Professional Practice

Smart Policies for a Changing Climate: Community Development

The “smart growth” approach to community planning and design emphasizes compact, walkable, transit-oriented (including active and nonmotorized transportation) development. Smart growth communities are more energy and resource efficient than their urban/suburban sprawl counterparts and provide more opportunities for use of  clean energy and distributed generation. When designed in conjunction with natural systems, these communities are also inherently more resilient and climate smart. Smart growth concepts apply at all scales—from individual sites to local communities to broader regional planning.

Design and Planning Solutions

Plan and design using smart growth approaches to decrease energy use and promote resilience. Walkable, livable, compact development significantly reduces emissions and energy use.

Include reuse/redevelopment of brownfields and grayfields in smart growth plans. Depending on size, location, and community needs, these previously developed sites can become sites for new compact development, parks and open spaces, or agriculture.

Incorporate clean energy and energy efficiency solutions in local and regional planning
. Renewable energy and distributed generation is increasingly cost-competitive with other generation sources and available in simple “off  the shelf ” modular products, primarily rooftop solar and community solar gardens (ie , larger solar installations)  Integrated backup battery storage prices are also falling rapidly, allowing for practical installation in single-family homes and residential and commercial buildings.

Policy Recommendations

Require climate change analysis of existing laws, rules, and regulations to identify and address areas that are inadvertently incompatible with climate mitigation and adaptation strategies. Since design and planning are heavily driven and/or constrained by insurance rules, zoning, and codes, review and revision of  existing regulations and policies are essential to promote climate-smart growth.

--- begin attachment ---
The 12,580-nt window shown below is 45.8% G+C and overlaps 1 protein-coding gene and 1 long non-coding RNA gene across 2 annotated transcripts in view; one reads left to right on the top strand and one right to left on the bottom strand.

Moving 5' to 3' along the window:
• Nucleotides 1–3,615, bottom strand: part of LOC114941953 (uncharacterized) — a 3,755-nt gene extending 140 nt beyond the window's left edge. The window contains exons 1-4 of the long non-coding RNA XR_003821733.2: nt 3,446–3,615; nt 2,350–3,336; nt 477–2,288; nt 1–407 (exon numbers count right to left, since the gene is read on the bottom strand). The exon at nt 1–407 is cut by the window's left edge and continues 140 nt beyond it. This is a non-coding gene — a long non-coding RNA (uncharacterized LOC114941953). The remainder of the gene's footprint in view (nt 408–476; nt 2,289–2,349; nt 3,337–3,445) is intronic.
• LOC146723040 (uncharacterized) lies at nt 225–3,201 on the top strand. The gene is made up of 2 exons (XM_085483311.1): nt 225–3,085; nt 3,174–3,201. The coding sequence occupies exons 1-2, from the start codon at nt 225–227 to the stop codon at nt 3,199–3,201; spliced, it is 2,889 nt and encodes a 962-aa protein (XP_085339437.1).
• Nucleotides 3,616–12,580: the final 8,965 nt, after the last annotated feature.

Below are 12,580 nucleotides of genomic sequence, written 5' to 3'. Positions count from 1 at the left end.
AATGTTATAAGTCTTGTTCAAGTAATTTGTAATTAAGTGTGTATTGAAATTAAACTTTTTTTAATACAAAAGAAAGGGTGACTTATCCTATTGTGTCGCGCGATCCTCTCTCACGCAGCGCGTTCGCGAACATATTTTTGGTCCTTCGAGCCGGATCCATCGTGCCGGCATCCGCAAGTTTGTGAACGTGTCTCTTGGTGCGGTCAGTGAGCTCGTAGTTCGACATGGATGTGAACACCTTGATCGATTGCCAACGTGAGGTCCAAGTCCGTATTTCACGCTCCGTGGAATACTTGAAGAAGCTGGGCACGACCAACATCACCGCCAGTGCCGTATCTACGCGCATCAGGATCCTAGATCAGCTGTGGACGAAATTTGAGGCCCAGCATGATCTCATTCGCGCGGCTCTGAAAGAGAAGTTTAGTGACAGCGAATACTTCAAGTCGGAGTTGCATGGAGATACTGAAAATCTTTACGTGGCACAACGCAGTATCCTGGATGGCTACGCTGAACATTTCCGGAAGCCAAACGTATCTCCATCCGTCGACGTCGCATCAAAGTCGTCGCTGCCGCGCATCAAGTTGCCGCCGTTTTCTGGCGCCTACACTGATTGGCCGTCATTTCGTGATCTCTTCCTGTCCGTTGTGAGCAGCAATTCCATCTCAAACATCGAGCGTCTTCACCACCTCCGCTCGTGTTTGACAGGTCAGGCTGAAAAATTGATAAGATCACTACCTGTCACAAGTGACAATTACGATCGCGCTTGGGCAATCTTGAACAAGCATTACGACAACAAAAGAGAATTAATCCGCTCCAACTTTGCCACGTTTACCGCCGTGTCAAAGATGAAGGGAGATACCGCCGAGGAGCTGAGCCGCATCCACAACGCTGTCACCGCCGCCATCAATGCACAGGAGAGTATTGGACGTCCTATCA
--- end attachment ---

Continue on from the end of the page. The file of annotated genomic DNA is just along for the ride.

Prioritize and incentivize brownfield and grayfield rehabilitation
over developing on open green space.

Revise development regulations to focus less on land use categorization
and more on site planning, structure appearance, the quality of  the public realm, and integration with community goals.

Develop municipal and regional climate resilience plans
drawing on both historic data and projections/models of  future impacts. Make data available and transparent to the public, and create guidance/models for communities to follow.

Support community land banking to convert vacant and abandoned properties to productive use consistent
with community plans and goals. Community land banks are public or community-owned entities created for a single purpose: to acquire, manage, maintain, and repurpose vacant, abandoned, and foreclosed properties.

Create community investment trusts to fund local green infrastructure and resilient design projects.
A community investment trust is a financial inclusion tool created to empower residents and strengthen communities by removing barriers to financial inclusion and providing a low-dollar property investment opportunity to local residents.

Restructure property insurance policies and practices: 

- Coordinate government and private insurance to ensure that federal pooled risk approaches incentivize or require resilient rebuilding after losses
- Withdraw insurance benefits in hazard zones (eg , phase out coverage of  repetitive risk properties) and coordinate with relocation planning and funding/compensation for buyouts.

Require FEMA and/or other federal or state agencies to fund programs that support treatment of adverse public health issues resulting from natural disasters.

Develop a climate and health program/plan
that forecasts climate impacts and assesses health vulnerabilities.

Fund and implement regional/community designs
, including planting of  trees and other vegetation, that mitigate health impacts from extreme heat and poor air quality.

Require walkable open space within a quarter-mile radius of all residential development.

Include public health practitioners as a part of  community development decision-making processes.
  
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